close
close

Scottish postman delivers viral Euro hit to Argentina

Nick Morgan, a postman from Prestwick, is the singer behind Scotland's new unofficial European Championship anthem [BBC]

Football fans from Argentina and Scotland are united in music thanks to a catchy Euro song written by a Scottish postman.

The song, entitled “No Scotland No Party,” attracted attention over 7,000 miles away because it is sung to the tune of a popular Argentinian song about sports icon Diego Maradona.

Nick Morgan's song “Euros” quickly went viral on TikTok with over four million views and was played on Argentine television and radio stations.

Nick, a Kilmarnock fan, said: “It's been crazy. People have been thanking me and saying they're supporting Scotland in the Euros now, some people have said they're buying Scotland shirts for the games.

“Honestly, it's just surreal when you think that all over the world, people in South America are listening to the song and being talked about on TV and radio.

“I was sent loads of articles. They were big, national newspapers, not small broadcasters, but the really big ones. It's hard to understand.”

Nick came up with the idea after watching a video of Maradona captaining the 1986 World Cup-winning team following his death in 2020.

“It happened when Maradona died and [there were] lots of honors,” he said.

“I found this clip of Maradona singing in a bar. All his family and friends are there and there's a rock band behind him.

“There was just this song… and when I heard it, I immediately fell in love with it, it's just so catchy.”

The original song, titled “La mano de Dios,” or “The Hand of God,” was released in 2001 by the late Argentine singer Rodrigo Bueno as a tribute to Maradona, widely considered one of the greatest footballers of all time.

It refers to the striker's infamous handball goal against England in the quarter-finals of the 1986 World Cup in Mexico.

Maradona, who also played for Barcelona and Naples, later became coach of the Argentine national team.

And ironically, he won his first game as manager against Scotland at Hampden Park in 2008.

While the original song is popular in Argentina, it was relatively unknown in Scotland until Nick released his tartan version.

He said: “In this song I pay homage to Argentina.

“The theme of the song is essentially: we know we are not this great team, we know we are not Argentina, we are not world champions, but we have these great players and we have this belief.”

A collage of Argentine media reporting on the songA collage of Argentine media reporting on the song

Argentine media reported on the route of the Scottish European Championship [Todo Noticias, La Voz & Noticias ]

Nick's track references Scotland's historical successes and defeats in major tournaments over the years.

In the chorus he shouts: “But we have John McGinn and Robbo on the wing,” referring to two of Scotland’s star players.

It even acknowledges the nation's pessimistic enthusiasm after failing to advance past the group stage three times.

“We never seem to do particularly well. I guess time will tell. Whether we finally make it through the group stage.”

Nick released his Scottish European Championship anthem on May 17th and quickly found support – not only from the Tartan Army, but also from all over South America.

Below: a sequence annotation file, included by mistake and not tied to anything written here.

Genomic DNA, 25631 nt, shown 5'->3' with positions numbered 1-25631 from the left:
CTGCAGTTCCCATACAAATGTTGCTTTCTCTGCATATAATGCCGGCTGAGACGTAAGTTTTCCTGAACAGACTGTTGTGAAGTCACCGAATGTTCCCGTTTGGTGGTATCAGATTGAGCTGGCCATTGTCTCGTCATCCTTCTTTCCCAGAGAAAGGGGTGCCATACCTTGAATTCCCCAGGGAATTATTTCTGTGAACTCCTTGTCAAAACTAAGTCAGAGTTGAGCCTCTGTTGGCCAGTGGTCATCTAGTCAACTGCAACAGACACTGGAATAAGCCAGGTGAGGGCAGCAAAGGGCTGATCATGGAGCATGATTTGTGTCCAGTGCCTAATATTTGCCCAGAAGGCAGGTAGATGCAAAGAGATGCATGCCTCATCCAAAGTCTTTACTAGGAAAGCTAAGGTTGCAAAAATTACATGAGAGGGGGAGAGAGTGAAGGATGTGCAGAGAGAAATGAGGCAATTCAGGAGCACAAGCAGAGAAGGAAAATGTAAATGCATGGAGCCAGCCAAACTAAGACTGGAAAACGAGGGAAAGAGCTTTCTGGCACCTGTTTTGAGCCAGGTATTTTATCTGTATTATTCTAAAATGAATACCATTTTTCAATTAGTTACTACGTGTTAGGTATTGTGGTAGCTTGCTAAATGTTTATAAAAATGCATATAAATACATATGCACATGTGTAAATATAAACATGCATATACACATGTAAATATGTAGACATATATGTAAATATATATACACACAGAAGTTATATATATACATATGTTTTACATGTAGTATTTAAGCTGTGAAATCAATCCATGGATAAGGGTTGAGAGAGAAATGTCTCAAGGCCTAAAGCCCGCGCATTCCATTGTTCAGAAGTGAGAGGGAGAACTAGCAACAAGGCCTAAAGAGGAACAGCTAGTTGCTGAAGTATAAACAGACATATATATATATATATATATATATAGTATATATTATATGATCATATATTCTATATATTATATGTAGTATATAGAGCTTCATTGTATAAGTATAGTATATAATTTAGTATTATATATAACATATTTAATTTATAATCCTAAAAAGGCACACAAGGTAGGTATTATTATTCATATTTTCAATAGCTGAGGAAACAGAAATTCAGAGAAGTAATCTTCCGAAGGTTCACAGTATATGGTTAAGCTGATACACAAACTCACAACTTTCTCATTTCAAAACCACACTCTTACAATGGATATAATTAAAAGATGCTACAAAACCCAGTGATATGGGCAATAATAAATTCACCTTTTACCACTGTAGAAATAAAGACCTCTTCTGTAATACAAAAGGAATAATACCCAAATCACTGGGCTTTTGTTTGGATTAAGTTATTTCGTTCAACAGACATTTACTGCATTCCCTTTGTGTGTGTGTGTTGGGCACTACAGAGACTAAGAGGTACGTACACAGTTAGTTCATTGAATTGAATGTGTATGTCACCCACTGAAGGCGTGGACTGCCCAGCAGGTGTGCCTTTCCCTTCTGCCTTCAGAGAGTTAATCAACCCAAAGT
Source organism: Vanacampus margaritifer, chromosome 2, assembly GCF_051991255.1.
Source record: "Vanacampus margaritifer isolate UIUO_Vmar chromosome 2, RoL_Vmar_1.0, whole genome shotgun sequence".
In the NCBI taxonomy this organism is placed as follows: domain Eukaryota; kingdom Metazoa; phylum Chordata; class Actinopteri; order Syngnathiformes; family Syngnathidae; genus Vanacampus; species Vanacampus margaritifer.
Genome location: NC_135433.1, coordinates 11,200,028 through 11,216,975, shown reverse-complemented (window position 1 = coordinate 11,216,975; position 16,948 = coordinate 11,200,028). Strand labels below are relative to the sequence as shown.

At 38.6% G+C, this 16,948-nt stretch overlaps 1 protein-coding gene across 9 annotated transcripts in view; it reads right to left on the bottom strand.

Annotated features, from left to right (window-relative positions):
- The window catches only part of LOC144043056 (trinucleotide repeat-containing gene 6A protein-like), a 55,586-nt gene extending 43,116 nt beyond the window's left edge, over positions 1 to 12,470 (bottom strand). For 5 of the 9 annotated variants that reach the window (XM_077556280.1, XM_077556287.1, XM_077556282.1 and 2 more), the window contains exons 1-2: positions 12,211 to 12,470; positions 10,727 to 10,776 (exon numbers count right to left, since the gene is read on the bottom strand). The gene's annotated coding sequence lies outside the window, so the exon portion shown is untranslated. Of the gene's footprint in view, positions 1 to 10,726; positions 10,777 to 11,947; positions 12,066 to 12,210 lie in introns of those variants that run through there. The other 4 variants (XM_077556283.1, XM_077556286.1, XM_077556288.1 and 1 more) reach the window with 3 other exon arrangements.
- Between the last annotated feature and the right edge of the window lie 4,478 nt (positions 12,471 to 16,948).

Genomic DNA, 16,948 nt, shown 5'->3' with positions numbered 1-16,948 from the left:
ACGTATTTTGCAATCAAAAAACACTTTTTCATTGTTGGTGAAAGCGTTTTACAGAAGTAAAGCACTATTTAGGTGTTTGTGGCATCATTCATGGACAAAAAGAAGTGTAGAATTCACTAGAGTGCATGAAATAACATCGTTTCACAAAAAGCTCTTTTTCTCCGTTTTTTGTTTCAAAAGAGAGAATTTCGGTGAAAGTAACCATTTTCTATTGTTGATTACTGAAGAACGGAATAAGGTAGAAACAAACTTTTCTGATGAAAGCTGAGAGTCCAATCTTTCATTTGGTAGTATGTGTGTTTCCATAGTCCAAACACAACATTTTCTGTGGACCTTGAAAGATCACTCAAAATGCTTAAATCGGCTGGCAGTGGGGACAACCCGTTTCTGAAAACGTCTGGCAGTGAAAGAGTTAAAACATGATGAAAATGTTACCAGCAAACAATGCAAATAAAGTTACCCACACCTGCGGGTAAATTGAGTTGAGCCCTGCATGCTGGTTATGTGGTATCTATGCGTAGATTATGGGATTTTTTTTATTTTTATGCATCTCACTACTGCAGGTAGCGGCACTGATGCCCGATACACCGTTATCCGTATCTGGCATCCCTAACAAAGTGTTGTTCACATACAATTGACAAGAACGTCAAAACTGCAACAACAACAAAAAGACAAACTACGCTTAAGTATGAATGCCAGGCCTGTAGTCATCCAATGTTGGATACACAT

“I got a message from an Instagram account basically saying 'we love your track' – I expect this will hit Argentina,” he told BBC Scotland News.

“I said people would love it, and then suddenly I started getting newspaper articles from Argentina and friend requests.”

His YouTube streams skyrocketed.

Since 200,000 fans of the Tartan Army are expected in Germany for the European Championship, the song has become the unofficial theme song among Scottish fans.

And the fans of Argentina, the reigning world and South American champions, also found great support.

As part of the preparations for the 2024 European Championships, Nick performed acoustic versions of the song in local primary schools.

And in between, he tries to maintain his media fame.

He explained: “I'm a musician. I work 9:30 a.m. to 3:30 p.m., but the last week or two have been crazy, so I've been coming straight home, answering emails and doing interviews.

“People are asking for voice messages for their uncle. It's crazy.”

“Fan zones ask me to write messages. It's difficult to juggle everything.”

Andy CameronAndy Cameron

Andy Cameron made it to Top of the Pops with Ally's Tartan Army [BBC]

Earlier Scottish football songs include “Ally's Tartan Army” from the 1978 World Cup season or “We Have a Dream” from the 1982 World Cup.

Nick said: “If that were all I could do, I would be happy.

“It's hard for an independent artist to get played on the radio.

“I want the song to last. I would love it if in a year or two, whenever Scotland plays the song, it sounds like this: 'We march with Ally's army.'”

“It's difficult to write a song for Scotland, it's not my usual genre, but it's a fine line between cheesy and embarrassing and a beautiful patriotic song, so you have to place it right in the middle. I think I've managed it.”

For Steve Clarke's team, the 2024 European Championship begins on Friday at 8 p.m. in Munich against hosts Germany.

More like this story